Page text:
We often look to the West—with an almost wistful fatalism—for many symbols of progressiveness in societal structures. Schooling is no exception. In Canada, for example, all school-aged children are entitled to a full educational programme regardless of any disabilities they may have. This is according to The School Act, which has been revised to cater for a non-segregated way of education, ensuring the needs of all students are met. It should go without saying that this is a shining example of inclusion, right?
However, what if I told you that revolutionary education isn’t just a pipe dream for Singaporean kids, that we need not look to other countries as ‘examples’, and that it’s already right here in our backyard?
Nuance is important here — while inclusive education is present in Singapore, that’s not to say it’s prevalent. Unlike our example, Canada, where children with special needs can mingle alongside neurotypical students, Singapore has seen to it that these children should be placed in a special education school instead. This is more so the norm.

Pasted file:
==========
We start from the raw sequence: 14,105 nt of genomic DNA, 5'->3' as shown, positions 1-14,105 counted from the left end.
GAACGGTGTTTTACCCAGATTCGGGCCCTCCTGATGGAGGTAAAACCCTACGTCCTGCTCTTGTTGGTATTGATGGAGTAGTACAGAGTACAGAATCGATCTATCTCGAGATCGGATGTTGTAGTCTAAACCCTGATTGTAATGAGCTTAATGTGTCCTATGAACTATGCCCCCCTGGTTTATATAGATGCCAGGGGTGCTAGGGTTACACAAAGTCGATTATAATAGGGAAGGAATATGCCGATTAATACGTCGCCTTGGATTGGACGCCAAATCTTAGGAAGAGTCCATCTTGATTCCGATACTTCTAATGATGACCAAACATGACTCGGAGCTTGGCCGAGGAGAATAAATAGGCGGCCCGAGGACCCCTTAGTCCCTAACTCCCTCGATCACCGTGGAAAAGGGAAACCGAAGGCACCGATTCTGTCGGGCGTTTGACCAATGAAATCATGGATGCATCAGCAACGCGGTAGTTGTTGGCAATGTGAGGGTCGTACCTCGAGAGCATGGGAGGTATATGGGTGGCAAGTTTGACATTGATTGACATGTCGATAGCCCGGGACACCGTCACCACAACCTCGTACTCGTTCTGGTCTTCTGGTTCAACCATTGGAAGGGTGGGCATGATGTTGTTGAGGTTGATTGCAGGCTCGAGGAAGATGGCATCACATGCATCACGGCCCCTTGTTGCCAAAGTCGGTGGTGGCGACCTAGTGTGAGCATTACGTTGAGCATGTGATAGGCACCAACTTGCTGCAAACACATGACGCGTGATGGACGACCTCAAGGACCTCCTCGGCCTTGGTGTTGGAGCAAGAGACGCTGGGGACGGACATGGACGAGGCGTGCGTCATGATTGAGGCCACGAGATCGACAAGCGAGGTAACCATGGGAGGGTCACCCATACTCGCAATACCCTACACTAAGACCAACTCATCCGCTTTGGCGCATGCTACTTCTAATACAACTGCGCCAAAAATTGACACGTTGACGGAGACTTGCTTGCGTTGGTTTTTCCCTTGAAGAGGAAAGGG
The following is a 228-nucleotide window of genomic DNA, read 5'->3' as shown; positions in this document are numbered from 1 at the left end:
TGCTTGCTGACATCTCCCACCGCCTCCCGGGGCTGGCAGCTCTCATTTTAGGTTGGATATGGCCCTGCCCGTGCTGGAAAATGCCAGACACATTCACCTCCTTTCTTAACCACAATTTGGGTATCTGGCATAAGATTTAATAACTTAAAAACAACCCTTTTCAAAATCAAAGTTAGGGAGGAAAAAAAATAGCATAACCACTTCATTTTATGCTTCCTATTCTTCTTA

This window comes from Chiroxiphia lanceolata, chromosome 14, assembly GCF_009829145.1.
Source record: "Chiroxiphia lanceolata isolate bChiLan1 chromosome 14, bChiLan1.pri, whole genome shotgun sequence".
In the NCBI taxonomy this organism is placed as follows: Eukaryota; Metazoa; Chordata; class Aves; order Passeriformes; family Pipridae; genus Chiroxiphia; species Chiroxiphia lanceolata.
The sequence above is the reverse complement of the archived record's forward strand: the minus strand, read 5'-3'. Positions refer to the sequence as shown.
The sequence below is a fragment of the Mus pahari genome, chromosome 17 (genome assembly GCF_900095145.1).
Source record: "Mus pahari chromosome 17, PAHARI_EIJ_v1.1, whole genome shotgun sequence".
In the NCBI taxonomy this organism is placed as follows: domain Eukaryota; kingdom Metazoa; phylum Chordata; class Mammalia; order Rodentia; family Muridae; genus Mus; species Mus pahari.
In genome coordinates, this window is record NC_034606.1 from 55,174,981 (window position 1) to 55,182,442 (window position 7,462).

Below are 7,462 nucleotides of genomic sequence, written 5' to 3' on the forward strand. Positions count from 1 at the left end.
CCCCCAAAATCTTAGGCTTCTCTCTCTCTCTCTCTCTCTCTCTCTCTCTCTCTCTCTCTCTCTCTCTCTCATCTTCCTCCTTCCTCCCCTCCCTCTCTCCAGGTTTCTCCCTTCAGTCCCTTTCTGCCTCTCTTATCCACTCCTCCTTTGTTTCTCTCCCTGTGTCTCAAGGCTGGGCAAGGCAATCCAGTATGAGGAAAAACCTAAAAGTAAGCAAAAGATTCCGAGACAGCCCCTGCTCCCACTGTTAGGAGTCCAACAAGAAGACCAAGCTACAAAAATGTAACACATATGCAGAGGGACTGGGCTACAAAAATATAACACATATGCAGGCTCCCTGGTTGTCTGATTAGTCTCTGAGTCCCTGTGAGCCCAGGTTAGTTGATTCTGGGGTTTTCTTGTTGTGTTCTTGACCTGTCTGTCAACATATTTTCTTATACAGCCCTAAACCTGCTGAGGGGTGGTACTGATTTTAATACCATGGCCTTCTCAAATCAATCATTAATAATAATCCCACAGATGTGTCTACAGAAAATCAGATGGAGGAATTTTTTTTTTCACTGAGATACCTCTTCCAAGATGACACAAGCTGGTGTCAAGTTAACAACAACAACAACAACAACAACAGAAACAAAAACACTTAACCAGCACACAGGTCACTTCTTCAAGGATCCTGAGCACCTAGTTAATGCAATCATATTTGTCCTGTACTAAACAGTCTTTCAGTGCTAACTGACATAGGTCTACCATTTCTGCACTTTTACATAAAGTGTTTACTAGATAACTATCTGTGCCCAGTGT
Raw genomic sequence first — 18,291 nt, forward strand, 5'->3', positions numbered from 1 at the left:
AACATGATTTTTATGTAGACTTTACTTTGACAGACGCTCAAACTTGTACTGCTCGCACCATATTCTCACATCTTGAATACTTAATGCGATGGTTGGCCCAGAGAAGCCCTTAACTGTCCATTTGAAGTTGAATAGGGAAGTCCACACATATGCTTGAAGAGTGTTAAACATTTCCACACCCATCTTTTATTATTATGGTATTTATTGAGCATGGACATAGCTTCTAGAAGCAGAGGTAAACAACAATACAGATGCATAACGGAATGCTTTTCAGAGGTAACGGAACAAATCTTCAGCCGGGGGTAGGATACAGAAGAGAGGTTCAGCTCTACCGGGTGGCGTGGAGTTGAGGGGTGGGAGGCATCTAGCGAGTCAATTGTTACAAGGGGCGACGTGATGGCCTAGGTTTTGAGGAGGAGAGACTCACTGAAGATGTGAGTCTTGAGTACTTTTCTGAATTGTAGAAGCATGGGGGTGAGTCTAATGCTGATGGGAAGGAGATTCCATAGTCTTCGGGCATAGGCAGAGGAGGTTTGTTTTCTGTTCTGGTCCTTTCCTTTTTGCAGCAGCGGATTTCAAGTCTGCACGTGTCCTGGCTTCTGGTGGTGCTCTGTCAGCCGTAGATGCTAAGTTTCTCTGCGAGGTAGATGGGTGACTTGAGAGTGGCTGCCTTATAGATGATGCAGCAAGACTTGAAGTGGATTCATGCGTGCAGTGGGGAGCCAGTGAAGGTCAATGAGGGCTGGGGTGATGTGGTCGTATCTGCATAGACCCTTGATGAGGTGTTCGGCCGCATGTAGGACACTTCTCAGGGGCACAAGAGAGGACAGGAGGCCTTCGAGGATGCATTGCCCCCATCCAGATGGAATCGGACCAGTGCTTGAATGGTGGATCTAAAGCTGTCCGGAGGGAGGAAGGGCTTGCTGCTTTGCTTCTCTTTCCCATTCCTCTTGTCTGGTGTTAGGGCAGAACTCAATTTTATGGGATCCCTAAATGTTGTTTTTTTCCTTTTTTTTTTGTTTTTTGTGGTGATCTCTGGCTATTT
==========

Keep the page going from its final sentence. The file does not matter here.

Needless to say, there’s still a lot of work to be done. So what do we do, as parents of kids who aren’t given the opportunity to explore such learning settings that embrace diversity and practice inclusion?
Is Singapore Ready for Inclusion?
Putting this into practice aside, I urge parents to examine why we find these inclusive classrooms so desirable, yet believe that inclusion is still an elusive unlikelihood here in Singapore. The existence of Imagine If can attest to that.
For that to happen and make its way into the mainstream, we should look toward applying this here and continuously making it a norm in Singapore before we place our educational philosophies entirely in the hands of governmental bodies to permit us to empower our children’s learning.
Inclusion has been right in front of us all along. It’s up to us to seize it and put it into practice as believers in governing our kids’ learning and letting our children take the reins on it; because as much as learning is a setting, it is comprised of a crucial philosophy and meaningful pedagogy that seeks to make learning a tailored approach around the child—not the other way around. Perhaps the idea of inclusion wouldn’t feel so foreign and whimsical then, once we understand that this should form the framework of a meaningful education that applies to all children regardless of their backgrounds.
It’s this that makes it possible, but will you take the steps necessary to get there?